What’s a reputable company for ____________?
Who’s hiring in town?
Is anyone else’s hydro/internet down?
Where can I take injured wildlife?
Is the bus running late today?
Who wants to form a club?
Is the 401 closed?
What’s that smell?

It doesn’t matter what time of day you ask, you’ll probably get 40 responses from your neighbours. It doesn’t matter that someone else asked the same question a few days ago and you just can’t find the post. It doesn’t matter if you were vague in your question, or if it’s a super niche thing that you’re after, or anything else: if you have a question, you’ll get answers. Your neighbours have your back!

The “Hive Mind” concept is used to describe how we’re all connected digitally. This image was lifted from a neat essay about the next steps in connectivity here:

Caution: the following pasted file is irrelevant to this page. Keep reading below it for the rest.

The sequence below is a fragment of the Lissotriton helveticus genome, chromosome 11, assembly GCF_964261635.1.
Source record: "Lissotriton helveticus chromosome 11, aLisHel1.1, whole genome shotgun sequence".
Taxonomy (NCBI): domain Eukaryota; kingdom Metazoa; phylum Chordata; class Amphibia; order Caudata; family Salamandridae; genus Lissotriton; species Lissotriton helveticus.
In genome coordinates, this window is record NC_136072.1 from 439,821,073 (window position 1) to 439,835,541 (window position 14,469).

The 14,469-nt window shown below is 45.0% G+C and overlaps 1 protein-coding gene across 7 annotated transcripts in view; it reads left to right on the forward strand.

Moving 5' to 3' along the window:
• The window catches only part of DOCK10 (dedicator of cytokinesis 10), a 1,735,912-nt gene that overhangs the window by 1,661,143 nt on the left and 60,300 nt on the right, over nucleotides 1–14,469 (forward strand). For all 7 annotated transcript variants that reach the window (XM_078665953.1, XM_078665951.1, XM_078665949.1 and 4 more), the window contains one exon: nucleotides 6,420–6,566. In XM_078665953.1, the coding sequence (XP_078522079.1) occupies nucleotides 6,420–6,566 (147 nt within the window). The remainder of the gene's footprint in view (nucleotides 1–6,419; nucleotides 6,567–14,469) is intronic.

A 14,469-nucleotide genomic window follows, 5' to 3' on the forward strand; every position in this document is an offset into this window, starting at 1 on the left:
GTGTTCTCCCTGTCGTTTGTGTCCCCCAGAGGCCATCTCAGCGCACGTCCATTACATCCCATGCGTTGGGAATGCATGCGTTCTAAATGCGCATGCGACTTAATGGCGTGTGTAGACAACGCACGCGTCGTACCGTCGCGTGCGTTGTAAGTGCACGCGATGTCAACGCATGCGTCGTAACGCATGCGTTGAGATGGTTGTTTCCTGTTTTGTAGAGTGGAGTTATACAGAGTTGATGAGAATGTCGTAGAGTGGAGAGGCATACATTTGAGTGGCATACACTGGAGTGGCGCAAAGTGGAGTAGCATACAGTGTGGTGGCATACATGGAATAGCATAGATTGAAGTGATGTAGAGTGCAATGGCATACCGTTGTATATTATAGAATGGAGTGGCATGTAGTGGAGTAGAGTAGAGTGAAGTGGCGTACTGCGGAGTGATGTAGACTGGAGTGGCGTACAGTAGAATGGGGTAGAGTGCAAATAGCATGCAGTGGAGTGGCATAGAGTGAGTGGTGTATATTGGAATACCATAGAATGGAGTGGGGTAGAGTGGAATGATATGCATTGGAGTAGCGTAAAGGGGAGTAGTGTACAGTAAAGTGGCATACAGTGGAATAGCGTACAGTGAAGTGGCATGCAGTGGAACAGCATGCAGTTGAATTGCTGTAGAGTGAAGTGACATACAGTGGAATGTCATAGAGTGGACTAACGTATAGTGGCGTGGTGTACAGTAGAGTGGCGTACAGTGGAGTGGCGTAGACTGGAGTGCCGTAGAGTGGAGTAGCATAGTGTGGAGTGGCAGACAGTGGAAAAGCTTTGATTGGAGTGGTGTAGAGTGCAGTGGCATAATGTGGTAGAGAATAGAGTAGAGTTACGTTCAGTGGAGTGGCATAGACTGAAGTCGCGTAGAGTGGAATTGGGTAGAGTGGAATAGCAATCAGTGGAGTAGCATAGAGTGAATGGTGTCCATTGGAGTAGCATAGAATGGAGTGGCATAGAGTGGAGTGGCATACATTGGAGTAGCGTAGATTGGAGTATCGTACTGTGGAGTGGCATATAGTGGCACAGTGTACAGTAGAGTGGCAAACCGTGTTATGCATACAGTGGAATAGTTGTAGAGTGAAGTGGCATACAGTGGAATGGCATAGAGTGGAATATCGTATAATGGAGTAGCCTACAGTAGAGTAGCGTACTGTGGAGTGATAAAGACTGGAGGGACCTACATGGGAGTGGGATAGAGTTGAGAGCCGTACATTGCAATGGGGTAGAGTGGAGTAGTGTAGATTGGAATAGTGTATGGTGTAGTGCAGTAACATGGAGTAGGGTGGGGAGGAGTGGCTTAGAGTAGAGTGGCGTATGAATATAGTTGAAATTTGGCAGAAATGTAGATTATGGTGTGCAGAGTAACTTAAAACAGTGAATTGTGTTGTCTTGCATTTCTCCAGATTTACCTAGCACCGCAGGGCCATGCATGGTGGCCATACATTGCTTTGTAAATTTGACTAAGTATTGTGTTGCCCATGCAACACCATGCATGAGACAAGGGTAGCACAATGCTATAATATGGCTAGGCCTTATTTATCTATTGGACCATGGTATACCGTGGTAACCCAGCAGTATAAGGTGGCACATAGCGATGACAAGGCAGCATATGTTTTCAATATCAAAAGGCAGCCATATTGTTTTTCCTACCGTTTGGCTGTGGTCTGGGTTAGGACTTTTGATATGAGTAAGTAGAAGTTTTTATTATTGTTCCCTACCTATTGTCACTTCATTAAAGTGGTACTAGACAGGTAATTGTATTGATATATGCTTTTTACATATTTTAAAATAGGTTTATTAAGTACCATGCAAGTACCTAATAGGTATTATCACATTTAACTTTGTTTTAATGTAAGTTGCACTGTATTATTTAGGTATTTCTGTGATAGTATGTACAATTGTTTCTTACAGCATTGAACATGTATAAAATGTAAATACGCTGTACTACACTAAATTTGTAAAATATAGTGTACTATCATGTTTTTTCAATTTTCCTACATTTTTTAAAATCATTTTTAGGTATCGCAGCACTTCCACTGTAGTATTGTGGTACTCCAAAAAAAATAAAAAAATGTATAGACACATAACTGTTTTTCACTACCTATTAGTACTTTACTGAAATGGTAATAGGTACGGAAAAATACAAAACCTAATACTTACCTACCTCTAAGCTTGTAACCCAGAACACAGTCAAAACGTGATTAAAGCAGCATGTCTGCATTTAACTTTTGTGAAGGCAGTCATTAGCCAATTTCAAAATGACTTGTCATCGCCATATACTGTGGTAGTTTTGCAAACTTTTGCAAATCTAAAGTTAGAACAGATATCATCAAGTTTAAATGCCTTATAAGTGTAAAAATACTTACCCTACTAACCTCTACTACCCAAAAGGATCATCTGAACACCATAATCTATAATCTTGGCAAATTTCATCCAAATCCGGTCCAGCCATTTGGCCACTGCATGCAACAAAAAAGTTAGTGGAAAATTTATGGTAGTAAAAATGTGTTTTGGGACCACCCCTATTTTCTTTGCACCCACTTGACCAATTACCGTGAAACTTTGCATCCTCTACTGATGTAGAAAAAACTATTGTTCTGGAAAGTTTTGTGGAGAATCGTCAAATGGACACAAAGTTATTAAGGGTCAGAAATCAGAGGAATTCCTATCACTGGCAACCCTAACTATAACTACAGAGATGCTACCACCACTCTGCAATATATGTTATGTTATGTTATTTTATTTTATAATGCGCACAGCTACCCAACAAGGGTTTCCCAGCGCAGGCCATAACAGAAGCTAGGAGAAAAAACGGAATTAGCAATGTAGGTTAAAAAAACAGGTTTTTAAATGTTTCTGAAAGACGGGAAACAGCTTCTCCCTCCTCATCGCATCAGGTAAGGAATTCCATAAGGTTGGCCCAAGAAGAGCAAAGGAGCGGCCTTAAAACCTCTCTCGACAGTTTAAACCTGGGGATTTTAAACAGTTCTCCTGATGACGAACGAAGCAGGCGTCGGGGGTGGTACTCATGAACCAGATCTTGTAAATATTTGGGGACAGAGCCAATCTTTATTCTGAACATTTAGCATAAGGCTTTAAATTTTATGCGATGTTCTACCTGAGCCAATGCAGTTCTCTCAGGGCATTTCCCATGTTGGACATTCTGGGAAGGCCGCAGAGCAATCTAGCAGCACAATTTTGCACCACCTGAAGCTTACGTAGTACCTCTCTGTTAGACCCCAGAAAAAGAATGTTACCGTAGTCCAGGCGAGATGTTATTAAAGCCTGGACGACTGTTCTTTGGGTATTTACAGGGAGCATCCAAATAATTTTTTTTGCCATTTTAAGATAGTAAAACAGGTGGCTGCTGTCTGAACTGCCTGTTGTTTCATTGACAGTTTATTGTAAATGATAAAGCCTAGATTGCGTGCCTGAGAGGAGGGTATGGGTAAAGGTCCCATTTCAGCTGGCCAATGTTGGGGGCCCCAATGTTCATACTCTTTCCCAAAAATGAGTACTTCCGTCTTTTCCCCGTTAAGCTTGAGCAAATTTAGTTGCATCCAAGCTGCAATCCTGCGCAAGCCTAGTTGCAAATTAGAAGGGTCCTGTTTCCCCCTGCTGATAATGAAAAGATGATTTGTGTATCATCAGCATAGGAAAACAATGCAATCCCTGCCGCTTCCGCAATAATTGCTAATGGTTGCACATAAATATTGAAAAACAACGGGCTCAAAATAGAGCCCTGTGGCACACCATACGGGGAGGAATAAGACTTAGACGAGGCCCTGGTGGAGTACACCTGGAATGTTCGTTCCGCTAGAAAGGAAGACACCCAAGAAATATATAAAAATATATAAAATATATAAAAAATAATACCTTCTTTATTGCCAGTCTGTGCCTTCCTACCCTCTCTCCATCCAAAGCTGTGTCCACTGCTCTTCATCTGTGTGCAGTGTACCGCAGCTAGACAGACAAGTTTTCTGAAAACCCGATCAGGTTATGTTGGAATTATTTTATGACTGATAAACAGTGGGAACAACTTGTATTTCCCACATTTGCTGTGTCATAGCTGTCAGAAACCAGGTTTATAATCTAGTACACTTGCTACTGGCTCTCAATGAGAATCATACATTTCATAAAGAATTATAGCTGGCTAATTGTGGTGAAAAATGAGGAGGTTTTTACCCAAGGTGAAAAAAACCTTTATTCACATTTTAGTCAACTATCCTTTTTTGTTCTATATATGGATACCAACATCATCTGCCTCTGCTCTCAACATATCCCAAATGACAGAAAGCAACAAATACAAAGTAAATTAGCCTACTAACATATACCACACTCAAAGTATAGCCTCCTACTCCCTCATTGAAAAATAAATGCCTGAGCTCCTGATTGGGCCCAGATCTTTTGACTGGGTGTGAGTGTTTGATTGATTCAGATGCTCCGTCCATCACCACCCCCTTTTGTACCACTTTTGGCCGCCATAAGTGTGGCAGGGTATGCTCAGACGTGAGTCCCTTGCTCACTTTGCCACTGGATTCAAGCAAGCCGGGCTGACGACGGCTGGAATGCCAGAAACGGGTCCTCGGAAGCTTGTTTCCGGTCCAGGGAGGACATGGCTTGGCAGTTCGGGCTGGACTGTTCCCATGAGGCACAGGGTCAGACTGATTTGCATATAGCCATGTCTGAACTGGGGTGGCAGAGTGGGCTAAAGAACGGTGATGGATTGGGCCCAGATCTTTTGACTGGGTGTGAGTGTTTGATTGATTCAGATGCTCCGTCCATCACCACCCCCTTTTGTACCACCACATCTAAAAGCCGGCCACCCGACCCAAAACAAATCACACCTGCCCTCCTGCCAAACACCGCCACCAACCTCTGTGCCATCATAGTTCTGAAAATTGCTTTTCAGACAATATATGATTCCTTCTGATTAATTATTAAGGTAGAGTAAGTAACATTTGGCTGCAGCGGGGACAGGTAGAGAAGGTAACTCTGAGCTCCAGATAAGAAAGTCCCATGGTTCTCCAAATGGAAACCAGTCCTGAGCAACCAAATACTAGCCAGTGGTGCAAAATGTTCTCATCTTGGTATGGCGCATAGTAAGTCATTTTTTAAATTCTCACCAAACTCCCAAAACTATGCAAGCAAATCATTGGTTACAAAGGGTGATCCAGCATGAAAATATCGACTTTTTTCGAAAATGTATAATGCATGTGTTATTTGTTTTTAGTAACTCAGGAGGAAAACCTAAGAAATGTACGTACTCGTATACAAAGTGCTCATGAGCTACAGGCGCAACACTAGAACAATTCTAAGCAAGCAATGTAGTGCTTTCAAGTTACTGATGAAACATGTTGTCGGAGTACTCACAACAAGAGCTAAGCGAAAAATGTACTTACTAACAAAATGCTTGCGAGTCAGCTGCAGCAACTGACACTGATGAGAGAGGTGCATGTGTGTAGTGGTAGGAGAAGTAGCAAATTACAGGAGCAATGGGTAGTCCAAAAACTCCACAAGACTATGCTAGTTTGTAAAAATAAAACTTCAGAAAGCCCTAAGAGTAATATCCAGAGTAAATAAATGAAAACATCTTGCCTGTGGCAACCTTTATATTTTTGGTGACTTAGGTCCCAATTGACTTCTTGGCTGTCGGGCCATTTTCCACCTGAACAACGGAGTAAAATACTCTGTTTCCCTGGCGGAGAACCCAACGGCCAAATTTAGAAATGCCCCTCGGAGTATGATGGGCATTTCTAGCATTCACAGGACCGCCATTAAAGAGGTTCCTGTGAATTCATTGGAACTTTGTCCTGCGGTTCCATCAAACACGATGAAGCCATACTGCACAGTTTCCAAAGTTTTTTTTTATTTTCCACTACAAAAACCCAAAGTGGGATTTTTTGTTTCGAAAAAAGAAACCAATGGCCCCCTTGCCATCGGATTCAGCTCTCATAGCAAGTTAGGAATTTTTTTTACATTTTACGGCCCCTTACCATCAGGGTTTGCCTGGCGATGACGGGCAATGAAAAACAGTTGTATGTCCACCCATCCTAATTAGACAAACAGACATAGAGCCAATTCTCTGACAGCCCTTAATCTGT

Contrast that to an organization like the Municipality, where there’s probably only one person who can answer your specific question or address your issue, and you may not actually know who that is. You might spend a while browsing or searching the municipal website and not find the information you need; you might call in and get transferred to a few different people before you leave a voicemail for someone who’s out of the office; you might send emails and wait days, maybe even weeks, for a response. Compared to your experience in the BOR group, where people line up to answer your questions, it seems unacceptably slow!

Even setting aside the fact that a few people at work can’t possibly compete with thousands of neighbours online for response time, we need to consider a few things about our municipal staff in comparison to the BOR hive-mind: